"I'm Sorry," But Koppo Is Not To Be Brown-Boxed

"I apologize I'm here/ It's my fault for trying to live/ My word is all I have to give/ So I'm sorry/ Now I know I was born into a world that I ain't my home/ Maybe they'll love me when I'm gone/ Til then, I'm sorry" - Koppo

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Perhaps no rapper in Houston is better at lyrically capturing the plight of the tatted, thug-living Latino in the hood than the grime rhyming, sad-story telling Koppo, a "Mexican Z-Ro" of sorts who's managed to bring bullying delivery and some sorely needed lyrical sophistication and polish to the heavily saturated gangster rap scene of the Latino community.

The scene in no way lacks in fan following from its own, but it has yet to find a breakthrough artist who can effectively cross over to gain citywide respect and undeniable stature in Houston's crowded hip-hop underground, versus being immediately boxed in or pegged due to their skin color.

In blunt terms, the "Mexicans can't rap" stereotype has to be overcome. The stereotype represents the big brown elephant in the hip-hop room. And Koppo of The Fam Entertainment music label could very well pull a 187 on Dumbo.

He's a man whose style can either irk you or grab you at first taste. He regurgitates his own poverty- and death-inspired desperation and "fuck the world" sentiments with gravelly-sounding hooks and exasperating vocals. You get the feeling he's exorcizing anxiety, distraction and despair from deep within him. Depression's never been more fun to listen to.


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Stefani Vara's Operation Musical Rewrite

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Wednesday, just a few minutes shy of 4 p.m., Stefani Vara was driving from Corpus Christi back to her home in Houston after a quick day trip. It had been a while since she heard Tejano music. It's what she grew up with and she realized she missed it. She realized it was part of her roots...part of her.

Far behind Vara's rearview mirror on the South Texas coast, Selena's statue was probably smiling. Gloria Estefan, you can smile too. So can you, Shakira. And you, Alicia Keys.

Stefani Vara pulls a little bit from them all. She can belt like Selena, shake them hips like Shakira and make you dance like Gloria But here's Rocks Off's personal favorite part: She's classically beautiful like Alicia. Trust us, we saw it up close.

But most importantly, for Houston and the great state of Texas, she's back home, after a memorable, but less-than-satisfying experience with indie label, Siri Music, that had a distribution deal with Universal.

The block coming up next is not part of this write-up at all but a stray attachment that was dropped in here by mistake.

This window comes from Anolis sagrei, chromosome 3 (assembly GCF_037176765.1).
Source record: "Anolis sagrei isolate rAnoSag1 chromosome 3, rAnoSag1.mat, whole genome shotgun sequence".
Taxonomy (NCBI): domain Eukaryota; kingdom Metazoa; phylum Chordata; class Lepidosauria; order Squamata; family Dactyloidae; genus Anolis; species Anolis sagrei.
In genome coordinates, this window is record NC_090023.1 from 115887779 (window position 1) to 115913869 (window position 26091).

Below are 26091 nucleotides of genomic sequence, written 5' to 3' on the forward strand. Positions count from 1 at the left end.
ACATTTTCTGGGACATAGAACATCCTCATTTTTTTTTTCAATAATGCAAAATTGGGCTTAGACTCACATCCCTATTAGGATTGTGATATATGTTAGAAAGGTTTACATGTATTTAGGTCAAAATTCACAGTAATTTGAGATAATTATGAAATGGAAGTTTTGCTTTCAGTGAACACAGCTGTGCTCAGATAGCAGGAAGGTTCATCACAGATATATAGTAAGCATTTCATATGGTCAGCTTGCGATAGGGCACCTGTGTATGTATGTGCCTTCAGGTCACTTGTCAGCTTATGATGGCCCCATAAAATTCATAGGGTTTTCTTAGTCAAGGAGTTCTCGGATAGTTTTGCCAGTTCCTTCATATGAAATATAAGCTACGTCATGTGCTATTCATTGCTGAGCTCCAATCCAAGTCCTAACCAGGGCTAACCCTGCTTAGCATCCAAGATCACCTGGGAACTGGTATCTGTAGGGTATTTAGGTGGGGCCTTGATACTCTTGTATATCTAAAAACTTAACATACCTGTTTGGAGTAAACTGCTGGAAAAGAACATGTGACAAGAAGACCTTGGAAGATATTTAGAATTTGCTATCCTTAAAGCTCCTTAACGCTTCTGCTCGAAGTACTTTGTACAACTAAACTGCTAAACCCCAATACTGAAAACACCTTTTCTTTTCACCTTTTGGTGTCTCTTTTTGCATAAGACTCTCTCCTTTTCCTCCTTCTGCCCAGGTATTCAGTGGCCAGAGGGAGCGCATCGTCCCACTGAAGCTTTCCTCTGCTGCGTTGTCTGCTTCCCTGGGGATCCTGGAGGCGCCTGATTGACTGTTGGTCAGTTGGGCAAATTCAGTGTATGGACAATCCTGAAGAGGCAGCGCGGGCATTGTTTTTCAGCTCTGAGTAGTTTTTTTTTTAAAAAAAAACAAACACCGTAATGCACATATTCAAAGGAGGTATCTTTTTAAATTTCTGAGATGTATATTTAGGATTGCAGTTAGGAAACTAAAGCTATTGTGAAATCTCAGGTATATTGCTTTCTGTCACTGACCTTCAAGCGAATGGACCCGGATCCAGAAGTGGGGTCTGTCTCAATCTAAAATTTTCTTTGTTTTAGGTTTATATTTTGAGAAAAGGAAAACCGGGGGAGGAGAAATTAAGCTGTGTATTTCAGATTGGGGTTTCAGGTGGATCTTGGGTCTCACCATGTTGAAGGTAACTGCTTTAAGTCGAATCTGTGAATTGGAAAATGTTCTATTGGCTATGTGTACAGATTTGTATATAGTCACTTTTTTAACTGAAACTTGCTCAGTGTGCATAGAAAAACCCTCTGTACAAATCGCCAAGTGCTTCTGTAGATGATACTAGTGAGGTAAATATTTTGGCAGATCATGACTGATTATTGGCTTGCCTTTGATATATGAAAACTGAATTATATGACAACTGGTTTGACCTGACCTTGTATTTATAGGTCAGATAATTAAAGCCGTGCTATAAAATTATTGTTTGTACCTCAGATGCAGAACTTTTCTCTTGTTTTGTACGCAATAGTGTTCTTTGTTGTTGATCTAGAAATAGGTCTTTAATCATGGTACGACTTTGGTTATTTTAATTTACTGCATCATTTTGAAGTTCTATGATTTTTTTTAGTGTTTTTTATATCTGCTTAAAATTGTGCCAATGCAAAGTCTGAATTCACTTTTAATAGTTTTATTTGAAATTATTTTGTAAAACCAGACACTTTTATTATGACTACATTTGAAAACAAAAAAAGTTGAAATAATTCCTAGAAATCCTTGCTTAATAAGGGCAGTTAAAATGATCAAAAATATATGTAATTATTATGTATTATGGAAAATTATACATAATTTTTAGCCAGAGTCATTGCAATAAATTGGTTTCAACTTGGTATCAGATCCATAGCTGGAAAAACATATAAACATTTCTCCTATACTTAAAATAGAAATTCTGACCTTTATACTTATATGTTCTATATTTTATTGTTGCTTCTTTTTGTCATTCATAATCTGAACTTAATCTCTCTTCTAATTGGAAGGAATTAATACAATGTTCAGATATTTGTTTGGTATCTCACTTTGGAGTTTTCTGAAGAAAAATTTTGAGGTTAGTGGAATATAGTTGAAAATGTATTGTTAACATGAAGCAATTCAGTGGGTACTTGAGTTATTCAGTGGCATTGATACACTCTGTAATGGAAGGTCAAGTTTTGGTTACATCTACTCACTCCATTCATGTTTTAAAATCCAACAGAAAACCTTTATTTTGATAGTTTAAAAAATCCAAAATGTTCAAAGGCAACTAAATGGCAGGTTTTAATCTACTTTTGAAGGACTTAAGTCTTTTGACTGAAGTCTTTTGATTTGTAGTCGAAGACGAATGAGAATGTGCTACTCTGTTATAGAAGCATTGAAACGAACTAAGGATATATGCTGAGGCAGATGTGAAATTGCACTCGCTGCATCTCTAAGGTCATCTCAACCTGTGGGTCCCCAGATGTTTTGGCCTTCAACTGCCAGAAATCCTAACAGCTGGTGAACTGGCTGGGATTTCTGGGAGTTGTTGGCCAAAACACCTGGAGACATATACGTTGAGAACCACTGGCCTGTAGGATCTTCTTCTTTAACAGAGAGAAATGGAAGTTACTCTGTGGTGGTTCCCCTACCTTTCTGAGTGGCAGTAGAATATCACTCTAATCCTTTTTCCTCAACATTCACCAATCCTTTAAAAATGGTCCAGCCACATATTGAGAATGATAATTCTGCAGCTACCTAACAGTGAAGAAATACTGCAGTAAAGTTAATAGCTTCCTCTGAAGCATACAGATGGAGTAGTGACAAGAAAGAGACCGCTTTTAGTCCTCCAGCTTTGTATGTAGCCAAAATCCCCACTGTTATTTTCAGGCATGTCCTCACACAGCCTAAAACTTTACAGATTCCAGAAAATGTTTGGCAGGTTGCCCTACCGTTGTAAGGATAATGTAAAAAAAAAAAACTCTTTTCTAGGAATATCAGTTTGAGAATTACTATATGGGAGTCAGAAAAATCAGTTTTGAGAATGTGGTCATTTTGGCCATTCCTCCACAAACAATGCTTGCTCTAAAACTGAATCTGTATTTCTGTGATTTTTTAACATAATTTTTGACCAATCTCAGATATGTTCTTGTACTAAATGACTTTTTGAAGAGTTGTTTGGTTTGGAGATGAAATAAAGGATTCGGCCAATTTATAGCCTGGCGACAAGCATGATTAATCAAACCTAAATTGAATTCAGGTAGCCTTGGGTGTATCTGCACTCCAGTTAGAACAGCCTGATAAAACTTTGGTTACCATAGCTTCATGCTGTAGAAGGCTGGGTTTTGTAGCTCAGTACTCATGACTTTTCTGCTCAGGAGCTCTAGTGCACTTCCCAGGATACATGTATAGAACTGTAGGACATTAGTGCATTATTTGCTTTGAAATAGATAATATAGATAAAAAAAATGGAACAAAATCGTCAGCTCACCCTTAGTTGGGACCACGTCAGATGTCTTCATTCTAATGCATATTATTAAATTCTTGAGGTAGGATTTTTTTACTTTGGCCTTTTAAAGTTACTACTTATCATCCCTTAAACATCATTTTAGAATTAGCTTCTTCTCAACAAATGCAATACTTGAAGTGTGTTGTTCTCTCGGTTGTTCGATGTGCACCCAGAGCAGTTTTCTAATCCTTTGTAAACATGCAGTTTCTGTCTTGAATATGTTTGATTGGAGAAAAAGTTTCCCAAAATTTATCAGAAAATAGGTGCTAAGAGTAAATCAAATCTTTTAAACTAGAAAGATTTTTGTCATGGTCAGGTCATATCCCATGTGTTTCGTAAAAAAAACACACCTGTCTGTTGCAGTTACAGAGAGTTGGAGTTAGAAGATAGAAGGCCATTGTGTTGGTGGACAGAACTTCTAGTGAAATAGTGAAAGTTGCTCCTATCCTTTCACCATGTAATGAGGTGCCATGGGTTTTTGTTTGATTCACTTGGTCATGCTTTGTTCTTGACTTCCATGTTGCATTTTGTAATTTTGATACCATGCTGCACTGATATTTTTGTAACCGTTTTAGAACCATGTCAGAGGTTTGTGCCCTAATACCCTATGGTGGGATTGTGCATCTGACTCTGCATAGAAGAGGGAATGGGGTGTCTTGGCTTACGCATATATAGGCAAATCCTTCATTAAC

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Behind the Lyrics: Bunz is Twin City's Lifeline to Houston Hip-Hop

[Ed. Note: We temporarily interrupt our real-time SXSW coverage to give you something else to read about for one of the last times this week.]

Richmond and Rosenberg are tough places to describe, partly because there are many faces to the two towns, which are referred to on the streets as just one name: "Twin City." Only a dip in the road separates the two cities, which sit about 20 miles southwest of the Houston city limits. There are some pockets that look like good ole' white-picket fence Americana, and there are parts that look like Acres Homes. You have your old-style country homes on one block, but cross the wrong railroad tracks and you're in Fifth Ward. The towns' bipolar landscape is nothing to underestimate.

You remember "City Under Siege" don't you?" It was Fox News' spotlight on high-crime areas in the Houston area back in the early '90s. Well, let's just say "City Under Siege" used to live in Twin City, covering gangs from Rosenberg's 4th Street Crips to Richmond's La Familia Bloods. The gang culture isn't as prevalent today, but you can still get your block knocked off if you run your mouth. The rough edges of the two cities are still prevalent, and they'll cut.

If you're from Houston, Twin City, for the most part, is just a blip you see when you're looking at the weather forecast, but it's where one of Houston's rising Latino hip-hop artists is from and calls home. Alex Perez, 26, is known as Bunz to the streets and the machine-gun flow he's brought to Houston's underground rap scene is turning heads, and not just those of Latino artists and their fans, but all who are invested and follow Houston rap. In fact, you'll find him soon on the Houston Press Mic Pass.